From here, we stroll towards the neighborhood's premiere church, Our Lady of Pompeii – founded in 1892 as a national parish to serve Italian-American immigrants who settled in Greenwich Village. Over time it became the American equal to Italy's own Our Lady of Pompeii. Next, we stroll down MacDougal Street, lingering in front of several famous bars and pubs – often frequented by celebrities Bob Dylan in their hey-days.
During our time together we'll encounter The Church of St Anthony of Padua, America’s earliest extant Catholic church, and several key monuments dedicated to the Italian American immigrants who built up the neighborhood together. As our tour concludes, we'll visit several other key restaurants and cafes which have each played a critical role in adapting and preserving classic cuisines which are foundational to the Italian-American heritage.
Can I learn more about Italian Food before my tour?
Yes! Context is proud to offer several Italian-themed cooking classes. For additional details, click here.
Alexandra Leaf is a culinary historian and cookbook author. She writes for a variety of publications including The Philadelphia Daily News, Gastronomica and Country Living and most recently SAVEUR. She has been featured on radio and television, including NPR and CNN, and in such print media as The New York Times, Food and Wine, and Travel and Leisure. Alexandra is a member of Les Dames d'Escoffier International; is a board member of The New York Food Museum; and is former chair of Culinary Historians of New York. Alexandra holds a Masters' degree in Comparative Literature from NYU and speaks fluent French and Italian. In 1992, she was awarded a Soros Foundation Teaching Fellowship and in 2002 was cited for her outstanding contribution to the James Beard Foundation. Her award-winning (IACP) cookbook "Van Gogh's Table at the Auberge Ravoux" (Artisan Books, 2001) has just been reissued in paperback. In 2002, the French edition of the book was published by Hoebecke. Alexandra's first book, "The Impressionists' Table: Recipes and Gastronomy of 19th Century France" was published in 1994 by Rizzoli International. Alexandra is a well-known expert on chocolate and is the principal organizer of the 92nd St. Y's annual World Chocolate Extravaganza. She lectures around the country on the history, manufacture and appreciation of fine chocolate. In addition, she teaches tasting classes at the Institute for Culinary Education and at the 92nd St. Y in New York City where she resides.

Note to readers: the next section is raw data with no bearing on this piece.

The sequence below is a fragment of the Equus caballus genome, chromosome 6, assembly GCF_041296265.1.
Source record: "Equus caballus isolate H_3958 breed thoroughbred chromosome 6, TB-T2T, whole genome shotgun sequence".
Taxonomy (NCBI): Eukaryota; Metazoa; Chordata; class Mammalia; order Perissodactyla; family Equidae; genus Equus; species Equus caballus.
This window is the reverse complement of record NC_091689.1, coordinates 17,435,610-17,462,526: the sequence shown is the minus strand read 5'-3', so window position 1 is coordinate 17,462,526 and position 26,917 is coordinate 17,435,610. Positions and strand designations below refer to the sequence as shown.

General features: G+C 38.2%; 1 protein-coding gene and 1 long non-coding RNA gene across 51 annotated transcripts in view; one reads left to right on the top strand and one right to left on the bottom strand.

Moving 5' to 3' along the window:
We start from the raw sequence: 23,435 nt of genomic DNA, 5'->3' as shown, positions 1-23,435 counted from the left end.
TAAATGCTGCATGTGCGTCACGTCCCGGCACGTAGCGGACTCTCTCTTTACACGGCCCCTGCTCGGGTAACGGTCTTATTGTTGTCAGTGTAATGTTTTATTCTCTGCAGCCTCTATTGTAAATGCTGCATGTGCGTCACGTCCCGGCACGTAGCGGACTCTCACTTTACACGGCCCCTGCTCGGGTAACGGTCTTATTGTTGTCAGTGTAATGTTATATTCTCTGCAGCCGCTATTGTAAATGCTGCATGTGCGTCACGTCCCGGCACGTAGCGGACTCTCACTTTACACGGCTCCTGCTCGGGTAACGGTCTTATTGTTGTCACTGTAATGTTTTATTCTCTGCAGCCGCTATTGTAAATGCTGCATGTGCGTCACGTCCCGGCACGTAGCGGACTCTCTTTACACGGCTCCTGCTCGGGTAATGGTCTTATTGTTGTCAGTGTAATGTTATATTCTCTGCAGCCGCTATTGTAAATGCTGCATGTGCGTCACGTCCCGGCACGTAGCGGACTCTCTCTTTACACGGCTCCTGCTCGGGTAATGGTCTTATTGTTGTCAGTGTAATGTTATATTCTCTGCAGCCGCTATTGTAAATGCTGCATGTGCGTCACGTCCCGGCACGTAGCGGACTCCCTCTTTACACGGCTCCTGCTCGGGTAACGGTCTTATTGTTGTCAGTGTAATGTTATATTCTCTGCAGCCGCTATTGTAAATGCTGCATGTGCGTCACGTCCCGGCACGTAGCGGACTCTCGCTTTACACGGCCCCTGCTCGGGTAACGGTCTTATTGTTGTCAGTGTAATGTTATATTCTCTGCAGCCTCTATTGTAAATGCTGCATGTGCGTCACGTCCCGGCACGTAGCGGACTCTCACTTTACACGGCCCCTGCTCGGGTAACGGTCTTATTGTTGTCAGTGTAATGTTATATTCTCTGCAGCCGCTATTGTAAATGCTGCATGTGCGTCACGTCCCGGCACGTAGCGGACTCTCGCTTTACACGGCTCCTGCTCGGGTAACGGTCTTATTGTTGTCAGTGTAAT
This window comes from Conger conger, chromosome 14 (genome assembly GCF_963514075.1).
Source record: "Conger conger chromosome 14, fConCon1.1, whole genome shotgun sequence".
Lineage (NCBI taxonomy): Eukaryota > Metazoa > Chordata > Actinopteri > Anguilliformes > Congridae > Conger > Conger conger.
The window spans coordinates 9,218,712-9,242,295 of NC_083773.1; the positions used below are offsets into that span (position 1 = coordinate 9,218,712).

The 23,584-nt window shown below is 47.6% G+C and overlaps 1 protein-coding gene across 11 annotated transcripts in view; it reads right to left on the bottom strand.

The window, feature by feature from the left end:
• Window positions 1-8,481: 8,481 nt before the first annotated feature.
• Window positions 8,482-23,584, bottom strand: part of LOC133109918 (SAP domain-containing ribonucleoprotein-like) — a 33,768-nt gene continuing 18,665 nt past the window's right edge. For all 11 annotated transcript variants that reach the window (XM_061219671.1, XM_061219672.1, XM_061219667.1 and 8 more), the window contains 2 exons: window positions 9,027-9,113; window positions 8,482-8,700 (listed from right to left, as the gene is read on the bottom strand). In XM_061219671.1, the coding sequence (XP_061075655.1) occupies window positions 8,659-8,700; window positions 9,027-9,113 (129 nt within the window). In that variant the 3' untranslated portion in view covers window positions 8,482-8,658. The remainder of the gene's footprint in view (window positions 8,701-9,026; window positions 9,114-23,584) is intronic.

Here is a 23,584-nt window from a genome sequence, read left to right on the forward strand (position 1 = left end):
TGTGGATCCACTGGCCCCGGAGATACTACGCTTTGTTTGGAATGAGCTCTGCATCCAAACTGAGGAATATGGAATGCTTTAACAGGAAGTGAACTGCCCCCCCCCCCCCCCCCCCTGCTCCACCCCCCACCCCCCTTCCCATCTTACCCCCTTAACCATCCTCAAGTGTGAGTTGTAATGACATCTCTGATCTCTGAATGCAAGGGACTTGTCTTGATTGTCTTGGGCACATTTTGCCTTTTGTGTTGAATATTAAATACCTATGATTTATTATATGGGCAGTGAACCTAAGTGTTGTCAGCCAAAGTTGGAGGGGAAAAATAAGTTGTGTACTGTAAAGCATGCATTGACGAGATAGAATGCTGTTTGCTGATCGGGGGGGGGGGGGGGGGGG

Dave Cook is a New York-based photojournalist. Since 2005 his website Eating In Translation has explored lesser-known food in the five boroughs of the city and, occasionally, farther afield. Dave's work has also appeared in The Art of Eating; Culinary Backstreets; The New York Times; Savoring Gotham: A Food Lover's Companion to New York City; and many other publications.
Francesco was born in Sicily and grew up in New York. He graduated with a Master's degree in Architecture and worked professionally in that field for his entire career. When he retired, Frank started leading tours of his city as a way to share New York with visitors from all over the world. When leading tours of the history, architecture and food scene of NYC, Frank is introducing visitors, or new friends, to this intriguing city, revealing its hidden and sometimes forgotten past, in order to better understand its present. A true “Cicerone”, storytelling is at the center of Frank’s tours and he introduces visitors to the characters from New York’s rich history, from his Sicilian grandmother to Emily Roebling, a little know contributor to the construction of the Brooklyn Bridge. Frank’s passion for all things New York shines through on his tours all over Manhattan.